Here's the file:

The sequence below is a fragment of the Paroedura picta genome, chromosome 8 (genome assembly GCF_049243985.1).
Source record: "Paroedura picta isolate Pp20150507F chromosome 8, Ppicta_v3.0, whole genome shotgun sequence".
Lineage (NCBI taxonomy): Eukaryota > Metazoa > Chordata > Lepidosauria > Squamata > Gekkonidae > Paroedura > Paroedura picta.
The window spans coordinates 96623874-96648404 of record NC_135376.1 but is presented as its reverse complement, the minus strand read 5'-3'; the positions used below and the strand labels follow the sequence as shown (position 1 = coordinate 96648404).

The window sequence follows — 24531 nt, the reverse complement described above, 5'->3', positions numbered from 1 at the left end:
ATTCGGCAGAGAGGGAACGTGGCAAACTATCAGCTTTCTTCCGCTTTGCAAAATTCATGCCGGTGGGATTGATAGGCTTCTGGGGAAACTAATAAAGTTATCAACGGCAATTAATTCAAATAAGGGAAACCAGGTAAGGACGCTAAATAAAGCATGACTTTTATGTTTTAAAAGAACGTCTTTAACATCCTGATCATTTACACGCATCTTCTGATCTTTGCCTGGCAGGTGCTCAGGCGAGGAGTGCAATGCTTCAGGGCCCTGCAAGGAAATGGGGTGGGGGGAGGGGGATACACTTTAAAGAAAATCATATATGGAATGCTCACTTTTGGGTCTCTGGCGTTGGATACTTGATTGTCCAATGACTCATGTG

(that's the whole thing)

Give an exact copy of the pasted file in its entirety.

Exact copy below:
The sequence below is a fragment of the Paroedura picta genome, chromosome 8 (genome assembly GCF_049243985.1).
Source record: "Paroedura picta isolate Pp20150507F chromosome 8, Ppicta_v3.0, whole genome shotgun sequence".
Lineage (NCBI taxonomy): Eukaryota > Metazoa > Chordata > Lepidosauria > Squamata > Gekkonidae > Paroedura > Paroedura picta.
The window spans coordinates 96623874-96648404 of record NC_135376.1 but is presented as its reverse complement, the minus strand read 5'-3'; the positions used below and the strand labels follow the sequence as shown (position 1 = coordinate 96648404).

The window sequence follows — 24531 nt, the reverse complement described above, 5'->3', positions numbered from 1 at the left end:
ATTCGGCAGAGAGGGAACGTGGCAAACTATCAGCTTTCTTCCGCTTTGCAAAATTCATGCCGGTGGGATTGATAGGCTTCTGGGGAAACTAATAAAGTTATCAACGGCAATTAATTCAAATAAGGGAAACCAGGTAAGGACGCTAAATAAAGCATGACTTTTATGTTTTAAAAGAACGTCTTTAACATCCTGATCATTTACACGCATCTTCTGATCTTTGCCTGGCAGGTGCTCAGGCGAGGAGTGCAATGCTTCAGGGCCCTGCAAGGAAATGGGGTGGGGGGAGGGGGATACACTTTAAAGAAAATCATATATGGAATGCTCACTTTTGGGTCTCTGGCGTTGGATACTTGATTGTCCAATGACTCATGTG